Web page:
As we mentioned earlier, film-makers can't resist slotting scenes of moviegoing into their storylines, as they seek to emphasise the connection between the characters on screen and the paying customers. There are literally hundreds of examples of incidents set inside or outside famous theatres. Indeed, there's even a blog dedicated to the film appearances of LA's historic movie theatres. So, check it out to find out about the landmarks included in such diverse offerings as George Cukor's A Star Is Born (1954), Boris Segal's The Omega Man (1971), John Schlesinger's The Day of the Locust (1975) and Fred Durst's The Fanatic (2019).

Our whistlestop tour of drop-in moments begins with Bud Abbott and Lou Costello accidentally joining up for the US Army when trying to hide in a cinema in Arthur Lubin's Buck Privates (1941). Clandestine lovers Celia Johnson and Trevor Howard also opt for the two and ninepennies in catching the afternoon performance at the Palladium Cinema in David Lean's Brief Encounter (1945). The same year also saw the release of Max Nosseck's Dillinger, which culminates in Lawrence Tierney's eponymous mobster being gunned down by the police outside the Biograph Theatre in Chicago after watching WS Van Dyke's Manhattan Melodrama (1934). And the same fate awaits Warren Oates in John Milius's Dillinger (1973) and Johnny Depp in Michael Mann's Public Enemies (2009).

The famous Grauman's Chinese Theatre stages the big finale in Mel Brooks's Blazing Saddles (1974), while the audience is denied the long-awaited premiere in the same director's Silent Movie (1976) after the sole print is stolen and Bernadette Peters has to fill in with her nightclub shtick. Ann Marie Mudge (Aileen Quinn) also breaks into song ('Let's Go to the Movies') after seeing Greta Garbo headline George Cukor's Camille (1936) at New York's Radio City Music Hall in John Huston's take on the hit Broadway musical, Annie (1982). In Will Gluck's 2014 remake, foster child Annie Bennett Stacks (Quvenzhane Wallis) is more restrained in her response to attending the premiere of MoonQuake Lake.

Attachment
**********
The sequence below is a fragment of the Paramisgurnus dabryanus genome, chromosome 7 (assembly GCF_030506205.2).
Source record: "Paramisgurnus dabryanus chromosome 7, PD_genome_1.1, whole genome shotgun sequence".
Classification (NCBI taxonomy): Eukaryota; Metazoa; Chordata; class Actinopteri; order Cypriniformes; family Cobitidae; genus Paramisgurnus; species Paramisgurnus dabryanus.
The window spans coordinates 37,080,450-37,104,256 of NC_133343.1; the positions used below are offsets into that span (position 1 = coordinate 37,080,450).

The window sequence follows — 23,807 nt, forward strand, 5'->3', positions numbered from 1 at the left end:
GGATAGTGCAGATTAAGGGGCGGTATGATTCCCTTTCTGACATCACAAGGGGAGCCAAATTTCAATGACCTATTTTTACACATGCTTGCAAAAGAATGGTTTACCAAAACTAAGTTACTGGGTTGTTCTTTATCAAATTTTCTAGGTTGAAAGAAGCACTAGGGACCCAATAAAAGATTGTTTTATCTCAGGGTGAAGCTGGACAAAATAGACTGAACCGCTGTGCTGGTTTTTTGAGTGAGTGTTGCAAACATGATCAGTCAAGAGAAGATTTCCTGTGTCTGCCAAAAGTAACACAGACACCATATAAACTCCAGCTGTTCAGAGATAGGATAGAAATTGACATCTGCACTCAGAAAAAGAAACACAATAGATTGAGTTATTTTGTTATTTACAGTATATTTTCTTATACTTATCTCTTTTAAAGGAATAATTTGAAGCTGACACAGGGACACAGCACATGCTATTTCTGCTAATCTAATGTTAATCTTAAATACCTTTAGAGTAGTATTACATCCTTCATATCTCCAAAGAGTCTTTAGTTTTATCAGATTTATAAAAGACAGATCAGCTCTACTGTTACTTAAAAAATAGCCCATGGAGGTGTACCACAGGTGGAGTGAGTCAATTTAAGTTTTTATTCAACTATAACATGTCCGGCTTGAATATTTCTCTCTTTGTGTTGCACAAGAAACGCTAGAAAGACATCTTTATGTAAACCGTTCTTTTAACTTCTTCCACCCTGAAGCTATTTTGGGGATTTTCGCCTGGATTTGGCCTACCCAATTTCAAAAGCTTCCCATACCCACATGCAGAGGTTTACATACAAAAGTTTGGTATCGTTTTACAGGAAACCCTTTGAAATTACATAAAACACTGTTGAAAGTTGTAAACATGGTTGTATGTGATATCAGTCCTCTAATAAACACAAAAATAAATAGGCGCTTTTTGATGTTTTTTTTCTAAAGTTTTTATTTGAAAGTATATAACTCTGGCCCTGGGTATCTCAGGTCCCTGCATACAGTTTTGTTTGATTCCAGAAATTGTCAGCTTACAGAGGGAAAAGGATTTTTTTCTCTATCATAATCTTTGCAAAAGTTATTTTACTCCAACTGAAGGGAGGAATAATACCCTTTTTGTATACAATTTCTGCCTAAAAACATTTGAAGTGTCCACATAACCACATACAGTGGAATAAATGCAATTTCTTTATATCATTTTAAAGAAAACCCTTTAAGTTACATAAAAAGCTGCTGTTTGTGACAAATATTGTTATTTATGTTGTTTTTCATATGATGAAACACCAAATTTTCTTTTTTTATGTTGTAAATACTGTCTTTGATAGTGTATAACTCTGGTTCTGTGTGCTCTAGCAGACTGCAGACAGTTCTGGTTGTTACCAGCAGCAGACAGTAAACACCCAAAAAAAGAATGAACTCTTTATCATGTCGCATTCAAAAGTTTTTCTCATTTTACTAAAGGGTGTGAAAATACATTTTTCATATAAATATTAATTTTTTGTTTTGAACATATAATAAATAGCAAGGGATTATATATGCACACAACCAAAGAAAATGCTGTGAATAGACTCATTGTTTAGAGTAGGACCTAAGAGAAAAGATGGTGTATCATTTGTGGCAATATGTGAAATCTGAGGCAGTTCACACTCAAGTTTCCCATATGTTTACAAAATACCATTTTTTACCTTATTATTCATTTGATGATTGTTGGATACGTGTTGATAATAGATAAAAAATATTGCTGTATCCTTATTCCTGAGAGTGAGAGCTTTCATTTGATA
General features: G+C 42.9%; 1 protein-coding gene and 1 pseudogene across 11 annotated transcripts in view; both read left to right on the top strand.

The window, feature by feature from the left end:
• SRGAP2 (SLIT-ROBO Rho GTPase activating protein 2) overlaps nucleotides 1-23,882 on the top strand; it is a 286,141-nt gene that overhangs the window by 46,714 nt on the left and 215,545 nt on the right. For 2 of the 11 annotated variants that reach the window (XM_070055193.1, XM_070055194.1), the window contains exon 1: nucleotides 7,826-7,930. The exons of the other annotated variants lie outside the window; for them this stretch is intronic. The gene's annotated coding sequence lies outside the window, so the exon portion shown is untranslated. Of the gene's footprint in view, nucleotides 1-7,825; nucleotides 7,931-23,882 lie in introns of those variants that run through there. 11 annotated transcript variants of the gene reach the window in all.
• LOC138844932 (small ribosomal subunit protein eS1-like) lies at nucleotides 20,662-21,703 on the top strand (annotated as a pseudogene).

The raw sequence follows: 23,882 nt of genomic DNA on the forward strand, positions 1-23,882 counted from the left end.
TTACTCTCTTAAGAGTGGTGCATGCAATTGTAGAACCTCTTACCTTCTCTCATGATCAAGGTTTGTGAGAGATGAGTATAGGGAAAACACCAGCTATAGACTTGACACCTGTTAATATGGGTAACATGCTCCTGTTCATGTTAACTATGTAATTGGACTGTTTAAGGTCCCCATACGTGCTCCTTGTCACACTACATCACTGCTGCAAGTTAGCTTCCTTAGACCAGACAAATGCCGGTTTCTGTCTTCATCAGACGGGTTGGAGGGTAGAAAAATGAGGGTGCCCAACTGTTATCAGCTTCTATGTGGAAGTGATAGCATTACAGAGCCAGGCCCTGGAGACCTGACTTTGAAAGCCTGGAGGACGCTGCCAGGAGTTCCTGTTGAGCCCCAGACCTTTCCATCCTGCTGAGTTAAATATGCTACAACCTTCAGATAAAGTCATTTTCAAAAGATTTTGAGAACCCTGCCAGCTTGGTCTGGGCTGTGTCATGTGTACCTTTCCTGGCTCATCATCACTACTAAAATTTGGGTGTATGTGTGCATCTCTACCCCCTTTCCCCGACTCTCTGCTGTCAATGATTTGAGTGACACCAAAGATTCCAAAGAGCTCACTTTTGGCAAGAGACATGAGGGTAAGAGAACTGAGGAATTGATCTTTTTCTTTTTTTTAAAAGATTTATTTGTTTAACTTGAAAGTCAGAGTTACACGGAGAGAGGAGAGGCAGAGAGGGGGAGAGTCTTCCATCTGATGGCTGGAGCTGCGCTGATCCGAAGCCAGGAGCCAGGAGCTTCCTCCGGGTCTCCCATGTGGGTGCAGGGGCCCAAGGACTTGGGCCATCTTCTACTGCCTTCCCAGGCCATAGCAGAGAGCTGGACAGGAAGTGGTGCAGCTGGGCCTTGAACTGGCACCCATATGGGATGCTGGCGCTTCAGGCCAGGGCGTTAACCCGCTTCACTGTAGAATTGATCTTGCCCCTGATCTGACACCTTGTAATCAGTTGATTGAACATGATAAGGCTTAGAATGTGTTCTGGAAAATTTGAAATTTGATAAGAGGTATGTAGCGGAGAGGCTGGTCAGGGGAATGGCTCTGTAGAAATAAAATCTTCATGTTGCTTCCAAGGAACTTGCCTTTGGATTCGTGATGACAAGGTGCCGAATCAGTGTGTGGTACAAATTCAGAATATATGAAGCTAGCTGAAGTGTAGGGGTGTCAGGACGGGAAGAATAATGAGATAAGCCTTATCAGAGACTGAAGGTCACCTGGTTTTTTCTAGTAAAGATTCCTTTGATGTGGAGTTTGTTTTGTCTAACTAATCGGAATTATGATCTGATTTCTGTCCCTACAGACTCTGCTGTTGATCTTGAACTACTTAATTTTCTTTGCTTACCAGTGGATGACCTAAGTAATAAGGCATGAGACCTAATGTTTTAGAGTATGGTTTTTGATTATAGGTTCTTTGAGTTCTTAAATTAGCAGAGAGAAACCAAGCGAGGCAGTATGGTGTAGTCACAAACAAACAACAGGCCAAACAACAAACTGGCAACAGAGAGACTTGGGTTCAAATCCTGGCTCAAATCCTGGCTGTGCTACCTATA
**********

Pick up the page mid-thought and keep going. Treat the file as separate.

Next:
A still from Who Framed Roger Rabbit (1988)
A still from Who Framed Roger Rabbit (1988)

Back in 1916, first-time moviegoer Carmen (Patricia Martinez) doesn't realise that Lucky Day (Steve Martin), Dusty Bottoms (Chevy Chase) and Ned Nederlander (Martin Short) are just silent movie actors when she pleads with them to defend her Mexican village from the cruel El Guapo (Alfonso Arau) in John Landis's comedy, ¡Three Amigos! (1986). By contrast, maverick cop Chuck Norris never needs any assistance and is ready to confront serial killer Jack O'Halloran when he tracks him down to his movie theatre lair in William Tanner's Hero and the Terror (1988). The same year also saw private eye Eddie Valiant (Bob Hoskins) and his animated pal hide out in a cinema, where they learn about the machinations of Maroon Cartoons from a newsreel in Robert Zemeckis's Who Framed Roger Rabbit.

Projectionist Jacob Vargas offers sanctuary to sisters Fairuza Balk and Ione Skye in the Sunne Cineman in Allison Anders's Gas Food Lodging (1992), but out-of-work actor Joe Pesci doesn't get to see his name up in lights above Grauman's Egyptian Theatre before a showdown with the cops in Barry Levinson's Jimmy Hollywood (1994). This grand venue closed down around the time the film was made and it's clear that ex-pat Colin Firth's Buenos Aires revival house is also on its last legs, as he revels in Orson Welles's Touch of Evil (1958) in the opening scene of Martin Donovan's thriller, Apartment Zero (1988).

Back in Blighty, Om Puri drags his kids to watch a Bollywood movie, even though they don't understand a single word of the dialogue in Damien O'Donnell's East Is East (1999), while the same year saw William Thacker (Hugh Grant) sitting in The Coronet trying to fathom the appeal of Helix, the sci-fi film starring Hollywood superstar Anna Scott (Julia Roberts) in Roger Michell's Notting Hill (1999), which wraps with a glitzy premiere at the Empire Leicester Square.

Noah (Ryan Gosling) and Allie (Rachel McAdams) catch Buster Keaton in Alfred S. Rogell's Li'l Abner (1940) at the Art Deco American Theater in Charleston in Nick Cassavetes's The Notebook (2004), while six-time divorcée Bernadette (Kathy Baker) has a brainwave while attending a film festival in Robin Swicord's The Jane Austen Book Club (2007). A videotape of Ted Kotcheff's First Blood (1982) prompts Will Proudfoot (Bill Milner) to enter Screen Test's Young Filmmakers' Competition and he gets to see his effort premiere at a real cinema in the last reel of Garth Jennings's charming rite of passage, Son of Rambow (2007). Equally delightful is the sight of the young Carl Fredrickson (Jeremy Leary) drinking in the newsreel exploits of Charles F. Muntz (Christopher Plummer) in the monochrome flashback in Peter Docter and Bob Peterson's Pixar classic, Up (2009).